When our Lord had terminated this prayer, he went with his disciples to a place near the mount of Olives, which was called Gethsemanc. This is supposed to be a field which was crossed by the brook Cedron; and in it, on the other side of the brook, opposite to the mount of Olives, was a garden, commonly known by the name of the garden of Gethsemane. Having entered into this garden, he left the greater part of his disciples, probably, as a watch at the door while he took with him Peter, James, and John, to be the witnesses of his agony, as they had been of his transfiguration. A sore amazement, attended with all the bitterness of sorrow, now seized upon his soul. After commanding his three most favourite disciples to watch, he went forward about a stone's cast; and, finding his human nature inconceivably burdened, he fell on the ground, and besought his heavenly Father, that if it were possible, or consistent with the great end of his mission, he might be delivered from the sufferings that were then laying upon him. That it was not the mere apprehension of dying on the cross that so heavily afflicted him, is evident from this, that to suppose it, would be to degrade our Lord's character infinitely. Make his sufferings as terrible as possible; clothe them with all the aggravating circumstances imaginable; yet if no more is included in them than the pains of dying, Jesus, whose human nature was strengthened by its union with God, would not have shrunk at the prospect, when many of his followers have endured more terrible deaths without the least emotion. The difficulty is solved when we recollect, that the Lord laid upon him the iniquities of us all; and that, therefore, the sense of that strong aversion which God has to every species of sin, was, no doubt, the heavy burden that pressed so heavily upon him. Under the pressure of this heavy load, he first poured out his soul in prayer; and then, returning to his disciples, mildly rebuked them, but more especially Peter, who had so much boasted of his strength, for being found sleeping at such an unseasonable hour. But such was the mildness of his disposition, that even now he half excused those whom he thus reproved, acknowledging that the spirit was willing, though the flesh was weak. He then a second and third time retired to supplicate his Father, and, returning to his disciples, found them a second and a third time sunk in slumber. It is remarkable, that between his two last prayers, an angel was sent to succour him, which is, by some, understood to imply, that now the divinity withdrew his usual support. His third prayer appears to have been more vehement than the rest, his perspiration having the colour and consistency of drops of blood. There is no reason for supposing this miraculous, as it has happened in a few other instances, Voltaire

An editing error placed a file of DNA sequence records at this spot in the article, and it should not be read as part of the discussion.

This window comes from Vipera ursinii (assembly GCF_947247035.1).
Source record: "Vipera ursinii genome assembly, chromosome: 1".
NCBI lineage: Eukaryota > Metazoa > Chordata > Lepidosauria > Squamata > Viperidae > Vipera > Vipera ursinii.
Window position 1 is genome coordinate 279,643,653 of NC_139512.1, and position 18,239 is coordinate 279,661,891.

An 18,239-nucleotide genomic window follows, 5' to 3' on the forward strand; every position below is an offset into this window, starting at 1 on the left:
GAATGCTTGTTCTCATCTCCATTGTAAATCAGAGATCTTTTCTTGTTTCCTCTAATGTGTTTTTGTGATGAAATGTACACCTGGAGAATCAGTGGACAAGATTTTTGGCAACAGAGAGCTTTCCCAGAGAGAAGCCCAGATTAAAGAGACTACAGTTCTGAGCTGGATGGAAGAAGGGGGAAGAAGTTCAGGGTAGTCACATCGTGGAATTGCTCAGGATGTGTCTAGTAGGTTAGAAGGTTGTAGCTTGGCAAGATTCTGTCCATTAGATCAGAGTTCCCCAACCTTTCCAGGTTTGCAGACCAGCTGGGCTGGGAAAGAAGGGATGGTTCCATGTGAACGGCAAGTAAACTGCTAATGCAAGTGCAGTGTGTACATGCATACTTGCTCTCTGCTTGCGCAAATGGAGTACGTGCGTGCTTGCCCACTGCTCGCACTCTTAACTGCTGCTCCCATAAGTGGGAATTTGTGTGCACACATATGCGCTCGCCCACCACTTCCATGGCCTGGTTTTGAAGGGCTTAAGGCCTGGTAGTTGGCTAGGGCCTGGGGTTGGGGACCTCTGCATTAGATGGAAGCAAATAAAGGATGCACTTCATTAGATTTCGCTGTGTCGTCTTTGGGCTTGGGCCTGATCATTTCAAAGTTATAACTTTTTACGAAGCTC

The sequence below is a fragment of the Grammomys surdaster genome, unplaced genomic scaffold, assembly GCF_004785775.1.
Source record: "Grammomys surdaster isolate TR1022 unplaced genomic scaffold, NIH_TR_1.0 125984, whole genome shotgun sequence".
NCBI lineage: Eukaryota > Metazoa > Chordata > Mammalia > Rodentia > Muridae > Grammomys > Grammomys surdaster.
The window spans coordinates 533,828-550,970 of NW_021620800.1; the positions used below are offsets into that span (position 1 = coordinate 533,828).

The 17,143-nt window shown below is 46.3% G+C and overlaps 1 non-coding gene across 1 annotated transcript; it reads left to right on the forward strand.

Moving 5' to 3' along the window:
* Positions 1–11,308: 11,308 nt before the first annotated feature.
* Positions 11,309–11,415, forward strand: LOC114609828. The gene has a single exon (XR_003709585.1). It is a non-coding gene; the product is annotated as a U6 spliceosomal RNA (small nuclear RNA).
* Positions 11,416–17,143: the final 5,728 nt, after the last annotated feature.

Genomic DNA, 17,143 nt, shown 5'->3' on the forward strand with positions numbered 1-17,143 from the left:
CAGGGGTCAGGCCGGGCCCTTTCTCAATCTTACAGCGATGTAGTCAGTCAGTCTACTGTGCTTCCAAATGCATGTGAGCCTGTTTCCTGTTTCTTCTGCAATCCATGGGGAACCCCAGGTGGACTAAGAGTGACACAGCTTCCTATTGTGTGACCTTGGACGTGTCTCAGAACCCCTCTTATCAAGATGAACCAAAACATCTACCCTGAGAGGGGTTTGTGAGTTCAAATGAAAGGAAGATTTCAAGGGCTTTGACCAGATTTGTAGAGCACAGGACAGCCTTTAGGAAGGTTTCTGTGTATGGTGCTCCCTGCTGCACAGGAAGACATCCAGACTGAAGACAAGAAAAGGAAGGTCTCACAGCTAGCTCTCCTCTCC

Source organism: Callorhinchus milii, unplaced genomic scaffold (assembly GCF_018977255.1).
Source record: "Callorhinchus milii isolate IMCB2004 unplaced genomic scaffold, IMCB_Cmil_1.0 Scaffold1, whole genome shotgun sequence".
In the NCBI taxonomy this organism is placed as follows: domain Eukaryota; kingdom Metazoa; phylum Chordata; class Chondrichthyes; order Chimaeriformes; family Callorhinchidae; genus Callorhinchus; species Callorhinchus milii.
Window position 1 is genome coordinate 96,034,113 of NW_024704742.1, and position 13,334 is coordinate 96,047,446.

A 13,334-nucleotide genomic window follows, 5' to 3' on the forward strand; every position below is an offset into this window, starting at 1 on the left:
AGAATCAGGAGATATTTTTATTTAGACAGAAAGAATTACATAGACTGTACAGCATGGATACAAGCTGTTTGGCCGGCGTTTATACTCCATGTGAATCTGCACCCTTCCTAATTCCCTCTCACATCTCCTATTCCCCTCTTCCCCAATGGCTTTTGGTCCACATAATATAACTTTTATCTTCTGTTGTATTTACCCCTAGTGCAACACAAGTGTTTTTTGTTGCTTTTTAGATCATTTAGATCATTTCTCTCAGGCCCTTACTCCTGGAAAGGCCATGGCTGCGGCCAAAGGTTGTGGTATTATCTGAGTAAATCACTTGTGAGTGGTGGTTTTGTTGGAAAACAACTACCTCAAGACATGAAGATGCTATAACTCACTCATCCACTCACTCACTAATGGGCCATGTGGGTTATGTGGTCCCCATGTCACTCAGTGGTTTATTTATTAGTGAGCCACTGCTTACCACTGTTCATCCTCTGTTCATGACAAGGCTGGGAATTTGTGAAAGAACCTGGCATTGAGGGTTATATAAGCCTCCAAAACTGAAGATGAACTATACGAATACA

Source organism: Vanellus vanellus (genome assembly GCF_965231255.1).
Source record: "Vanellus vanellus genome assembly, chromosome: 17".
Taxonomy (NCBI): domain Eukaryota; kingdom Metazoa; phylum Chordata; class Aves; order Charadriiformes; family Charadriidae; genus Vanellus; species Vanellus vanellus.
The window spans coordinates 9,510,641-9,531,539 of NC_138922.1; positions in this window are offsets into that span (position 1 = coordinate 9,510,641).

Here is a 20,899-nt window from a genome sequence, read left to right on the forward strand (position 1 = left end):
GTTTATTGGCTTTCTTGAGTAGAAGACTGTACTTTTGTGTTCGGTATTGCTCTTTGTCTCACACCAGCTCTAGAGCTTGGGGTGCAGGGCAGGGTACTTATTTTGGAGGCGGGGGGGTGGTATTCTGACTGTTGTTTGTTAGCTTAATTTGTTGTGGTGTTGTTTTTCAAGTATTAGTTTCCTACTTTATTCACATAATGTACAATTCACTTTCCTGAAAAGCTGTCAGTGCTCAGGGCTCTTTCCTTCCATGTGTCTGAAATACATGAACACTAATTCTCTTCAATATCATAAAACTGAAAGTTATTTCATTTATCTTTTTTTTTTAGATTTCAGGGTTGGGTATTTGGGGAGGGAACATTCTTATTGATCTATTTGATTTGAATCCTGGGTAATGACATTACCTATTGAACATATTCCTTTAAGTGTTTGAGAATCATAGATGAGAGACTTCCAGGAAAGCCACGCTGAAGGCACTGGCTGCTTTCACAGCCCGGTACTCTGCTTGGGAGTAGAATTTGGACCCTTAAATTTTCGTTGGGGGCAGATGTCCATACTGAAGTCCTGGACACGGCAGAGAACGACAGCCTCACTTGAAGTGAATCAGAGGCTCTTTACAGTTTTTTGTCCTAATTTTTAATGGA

himself being witness; but it serves to mark the extremity of his sufferings; and as it is an event of a very unusual kind, serves to strengthen the credibility of the gospel history. When he rose up from prayer, he came to his disciples, and said unto them, why sleep ye? tehold, the hour is at hand, and the Son of man is betrayed into the hands of sinners. Rise, and let us be going, behold he is at hand that doin betray me.